CD133, CD15/SSEA-1, CD34 or side populations do not resume tumor-initiating properties of long-term cultured cancer stem cells from human malignant glio-neuronal tumors
1 Glial Plasticity lab; Inserm UMR 894; University Paris Descartes; Paris, France
2 Department of Anatomy, UFRJ, Rio, Brazil
3 Department of Neuropathology, Sainte-Anne Hospital, Paris, France
4 Grenoble - Institut de Neurosciences INSERM U83638706 La Tronche cedex, France
5 Inserm U955, Team 10, University of Paris 12, Créteil, France
6 Laboratoire de génomique cellulaire des cancers (FRE 2939 CNRS), Institut Gustave Roussy, Villejuif, France
7 CNRS UMR 7175; Institut Gilbert Laustriat; University Strasbourg I; Illkirch, France
8 Génétique et Biothérapies des Maladies Dégénératives et Prolifératives du Système Nerveux INSERM U745; IFR71; Université Paris Descartes; Paris, France
9 Present address: Department of Neurosurgery, Annecy, France
BMC Cancer 2010, 10:66 doi:10.1186/1471-2407-10-66Published: 24 February 2010
Tumor initiating cells (TICs) provide a new paradigm for developing original therapeutic strategies.
We screened for TICs in 47 human adult brain malignant tumors. Cells forming floating spheres in culture, and endowed with all of the features expected from tumor cells with stem-like properties were obtained from glioblastomas, medulloblastoma but not oligodendrogliomas.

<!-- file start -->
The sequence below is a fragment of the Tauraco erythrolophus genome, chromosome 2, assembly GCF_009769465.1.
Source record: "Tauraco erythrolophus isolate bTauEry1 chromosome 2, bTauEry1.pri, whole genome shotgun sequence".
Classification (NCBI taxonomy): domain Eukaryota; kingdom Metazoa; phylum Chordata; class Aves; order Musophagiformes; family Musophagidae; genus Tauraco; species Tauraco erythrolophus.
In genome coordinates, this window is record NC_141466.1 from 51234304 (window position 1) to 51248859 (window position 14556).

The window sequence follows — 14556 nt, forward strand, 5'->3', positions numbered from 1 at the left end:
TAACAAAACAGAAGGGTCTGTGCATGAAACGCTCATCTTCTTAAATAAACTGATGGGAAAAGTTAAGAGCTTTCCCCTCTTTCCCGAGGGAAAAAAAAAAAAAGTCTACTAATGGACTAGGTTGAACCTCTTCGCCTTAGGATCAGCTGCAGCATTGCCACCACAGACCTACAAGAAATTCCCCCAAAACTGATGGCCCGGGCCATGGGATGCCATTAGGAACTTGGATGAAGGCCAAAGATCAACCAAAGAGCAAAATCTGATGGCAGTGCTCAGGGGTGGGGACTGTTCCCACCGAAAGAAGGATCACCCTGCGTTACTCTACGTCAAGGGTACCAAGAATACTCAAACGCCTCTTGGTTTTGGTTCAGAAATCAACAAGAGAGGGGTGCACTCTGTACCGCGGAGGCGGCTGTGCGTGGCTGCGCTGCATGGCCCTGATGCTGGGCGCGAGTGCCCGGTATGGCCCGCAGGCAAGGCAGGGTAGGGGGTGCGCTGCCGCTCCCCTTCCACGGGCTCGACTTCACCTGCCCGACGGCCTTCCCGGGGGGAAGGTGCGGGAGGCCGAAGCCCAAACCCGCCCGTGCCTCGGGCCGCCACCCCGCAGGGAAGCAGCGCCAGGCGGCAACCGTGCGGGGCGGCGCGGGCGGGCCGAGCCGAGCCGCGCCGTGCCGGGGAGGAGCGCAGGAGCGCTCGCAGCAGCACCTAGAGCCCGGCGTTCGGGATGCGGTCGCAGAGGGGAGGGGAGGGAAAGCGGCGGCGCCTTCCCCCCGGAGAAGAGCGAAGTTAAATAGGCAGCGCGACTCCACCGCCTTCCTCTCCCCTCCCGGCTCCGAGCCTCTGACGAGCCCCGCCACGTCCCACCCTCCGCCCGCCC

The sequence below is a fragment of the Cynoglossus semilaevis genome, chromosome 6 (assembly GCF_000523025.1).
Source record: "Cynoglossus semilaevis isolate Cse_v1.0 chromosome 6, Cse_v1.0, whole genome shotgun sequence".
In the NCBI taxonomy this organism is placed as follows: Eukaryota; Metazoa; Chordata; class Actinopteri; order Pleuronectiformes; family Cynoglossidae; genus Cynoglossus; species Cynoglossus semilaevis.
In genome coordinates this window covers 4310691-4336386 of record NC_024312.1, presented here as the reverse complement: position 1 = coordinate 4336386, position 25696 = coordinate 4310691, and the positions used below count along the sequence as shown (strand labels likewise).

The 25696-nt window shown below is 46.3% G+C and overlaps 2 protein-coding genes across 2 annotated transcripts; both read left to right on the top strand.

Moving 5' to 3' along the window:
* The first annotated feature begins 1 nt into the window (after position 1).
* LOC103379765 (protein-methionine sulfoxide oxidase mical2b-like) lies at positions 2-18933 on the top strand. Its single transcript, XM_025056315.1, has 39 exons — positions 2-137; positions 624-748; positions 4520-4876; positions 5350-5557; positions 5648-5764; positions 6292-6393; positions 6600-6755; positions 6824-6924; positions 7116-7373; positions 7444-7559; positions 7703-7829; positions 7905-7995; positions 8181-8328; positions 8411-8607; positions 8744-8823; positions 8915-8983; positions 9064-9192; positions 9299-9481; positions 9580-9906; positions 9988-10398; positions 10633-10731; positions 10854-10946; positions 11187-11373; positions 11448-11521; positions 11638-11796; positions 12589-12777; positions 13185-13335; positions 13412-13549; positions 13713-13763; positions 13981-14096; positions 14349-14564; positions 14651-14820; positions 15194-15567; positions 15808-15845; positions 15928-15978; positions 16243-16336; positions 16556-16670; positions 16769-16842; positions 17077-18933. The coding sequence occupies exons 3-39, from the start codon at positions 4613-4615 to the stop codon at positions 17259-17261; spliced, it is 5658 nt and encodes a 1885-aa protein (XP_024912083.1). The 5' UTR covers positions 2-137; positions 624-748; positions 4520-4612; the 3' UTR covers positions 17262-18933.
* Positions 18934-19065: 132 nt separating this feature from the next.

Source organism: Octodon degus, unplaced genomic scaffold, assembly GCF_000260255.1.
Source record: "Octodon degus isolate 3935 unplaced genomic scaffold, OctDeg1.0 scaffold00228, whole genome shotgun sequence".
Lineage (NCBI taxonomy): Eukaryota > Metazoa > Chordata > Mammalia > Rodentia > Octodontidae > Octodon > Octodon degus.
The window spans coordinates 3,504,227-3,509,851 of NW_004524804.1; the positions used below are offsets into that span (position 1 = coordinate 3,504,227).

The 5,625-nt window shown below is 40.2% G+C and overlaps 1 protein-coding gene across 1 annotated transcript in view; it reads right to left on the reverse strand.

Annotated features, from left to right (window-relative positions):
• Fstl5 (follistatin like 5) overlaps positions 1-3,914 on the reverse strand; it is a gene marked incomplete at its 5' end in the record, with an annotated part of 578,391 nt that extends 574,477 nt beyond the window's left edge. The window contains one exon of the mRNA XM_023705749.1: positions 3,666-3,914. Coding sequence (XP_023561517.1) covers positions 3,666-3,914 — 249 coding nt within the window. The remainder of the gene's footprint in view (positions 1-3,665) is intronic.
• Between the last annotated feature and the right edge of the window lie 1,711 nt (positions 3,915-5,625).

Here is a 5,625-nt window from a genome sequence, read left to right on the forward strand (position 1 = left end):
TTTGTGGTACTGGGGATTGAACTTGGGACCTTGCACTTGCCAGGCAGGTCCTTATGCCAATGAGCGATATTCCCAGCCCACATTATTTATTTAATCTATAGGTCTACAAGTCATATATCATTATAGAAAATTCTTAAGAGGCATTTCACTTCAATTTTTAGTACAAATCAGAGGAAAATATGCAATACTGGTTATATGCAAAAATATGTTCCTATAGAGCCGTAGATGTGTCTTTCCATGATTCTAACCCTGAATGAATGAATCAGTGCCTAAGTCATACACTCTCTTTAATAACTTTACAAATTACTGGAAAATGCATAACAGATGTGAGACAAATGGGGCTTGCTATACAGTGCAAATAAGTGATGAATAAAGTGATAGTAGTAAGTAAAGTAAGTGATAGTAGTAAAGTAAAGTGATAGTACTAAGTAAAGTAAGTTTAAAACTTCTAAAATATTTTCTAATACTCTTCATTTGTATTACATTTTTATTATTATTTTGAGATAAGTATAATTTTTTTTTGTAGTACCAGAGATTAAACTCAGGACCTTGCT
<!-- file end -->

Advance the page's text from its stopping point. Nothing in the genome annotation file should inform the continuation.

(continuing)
A long-term self-renewal capacity was particularly observed for cells of malignant glio-neuronal tumors (MGNTs). Cell sorting, karyotyping and proteomic analysis demonstrated cell stability throughout prolonged passages. Xenografts of fewer than 500 cells in Nude mouse brains induced a progressively growing tumor. CD133, CD15/LeX/Ssea-1, CD34 expressions, or exclusion of Hoechst dye occurred in subsets of cells forming spheres, but was not predictive of their capacity to form secondary spheres or tumors, or to resist high doses of temozolomide.
Our results further highlight the specificity of a subset of high-grade gliomas, MGNT. TICs derived from these tumors represent a new tool to screen for innovative therapies.